By William Reynolds

Monopolies are often the by-product of market failures that are induced through crony capitalist policies. Crony capitalist policies are pieces of legislation enacted to benefit politicians and private companies at the cost of the consumers. The ramifications of these policies on competitive markets can be far-reaching, and in certain instances have larger costs to the government than the short-sighted benefits.

A case in point is the Epinephrine auto-injector (EpiPen) market controlled by the pharmaceutical giant, Mylan. Mylan bought out one of its competitors, Merck, in 2007 and obtained the technology and patents for the EpiPen. The company’s flagship product, the Mylan EpiPen is the nation’s standard for treatment of anaphylactic shock induced through allergies.

Prices for EpiPens increased over 500 percent in the short time that Mylan has owned the rights for the product. The company’s ability to raise its prices to this extent is due to the near complete lack of market competition. This raises the question of how Mylan was able to gain such a foothold in this market. Extensive research of Mylan lobbying disclosure forms and contribution reports reveals the company gained its power through legislation passed in 2013.

In California, state Senator Bob Huff sponsored a bill requiring elementary and secondary schools to maintain a stockpile of epinephrine injector devices for use in cases of emergency. This law was passed  with the help of lobbying efforts by FARE, a subsidiary of the Mylan lobbying group.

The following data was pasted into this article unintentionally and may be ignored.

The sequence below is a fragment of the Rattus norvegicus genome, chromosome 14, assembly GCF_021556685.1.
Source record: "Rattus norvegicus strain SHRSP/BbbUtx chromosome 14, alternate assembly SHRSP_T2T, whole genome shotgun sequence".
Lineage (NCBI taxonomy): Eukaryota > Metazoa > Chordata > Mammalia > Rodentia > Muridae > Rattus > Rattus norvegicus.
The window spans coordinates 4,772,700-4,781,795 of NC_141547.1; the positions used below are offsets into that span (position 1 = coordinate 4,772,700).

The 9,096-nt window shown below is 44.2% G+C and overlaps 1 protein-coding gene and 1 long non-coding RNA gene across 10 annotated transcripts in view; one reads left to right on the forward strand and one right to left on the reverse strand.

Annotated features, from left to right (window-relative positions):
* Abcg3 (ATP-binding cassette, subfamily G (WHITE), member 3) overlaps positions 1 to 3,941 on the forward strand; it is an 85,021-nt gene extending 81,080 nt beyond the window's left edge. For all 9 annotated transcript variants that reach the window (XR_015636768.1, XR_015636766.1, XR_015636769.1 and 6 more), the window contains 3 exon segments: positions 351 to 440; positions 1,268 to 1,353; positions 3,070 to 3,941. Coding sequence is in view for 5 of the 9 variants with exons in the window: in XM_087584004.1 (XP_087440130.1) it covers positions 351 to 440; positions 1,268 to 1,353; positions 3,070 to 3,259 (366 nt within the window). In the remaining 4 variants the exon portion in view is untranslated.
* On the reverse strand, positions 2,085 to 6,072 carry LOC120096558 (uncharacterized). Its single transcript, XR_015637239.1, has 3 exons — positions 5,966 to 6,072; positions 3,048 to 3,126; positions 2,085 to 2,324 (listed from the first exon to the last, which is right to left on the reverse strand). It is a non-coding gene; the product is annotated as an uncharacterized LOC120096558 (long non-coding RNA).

Mylan successfully promoted similar legislation at the national level. In 2013, the School Access to Emergency Epinephrine Act was passed by Congress and signed into law by President Barack Obama. A key feature of the federal law incentivized states to participate through the use of Medicaid subsidies and grants. In this time, Mylan gained a substantial marketing-advantage over all other competitors with the support of the U.S. government. In return, Mylan’s lobbying groups contributed to the campaigns of many congressmen and congresswomen like Bob Huff.

The legislation also allowed Mylan sole access to enter into contracts directly with schools for discounted prices. These contracts protected Mylan’s monopoly provider status by inserting a clause stating, “the School hereby certifies that it will not in the next twelve (12) months purchase any products that are competitive products to EpiPen Auto-Injectors.” Legal professionals suggest this language may violate antitrust law, and the NY State Attorney General’s office is set to investigate. Notably, Mylan settled a lawsuit with the U.S. Department of Justice in April 2017 and will be required to repay the government $465 million for Medicaid fraud.

A lesson of the Mylan affair is that citizens must be ever vigilant against private interests using the political process to serve their own narrow interests and bottom line.

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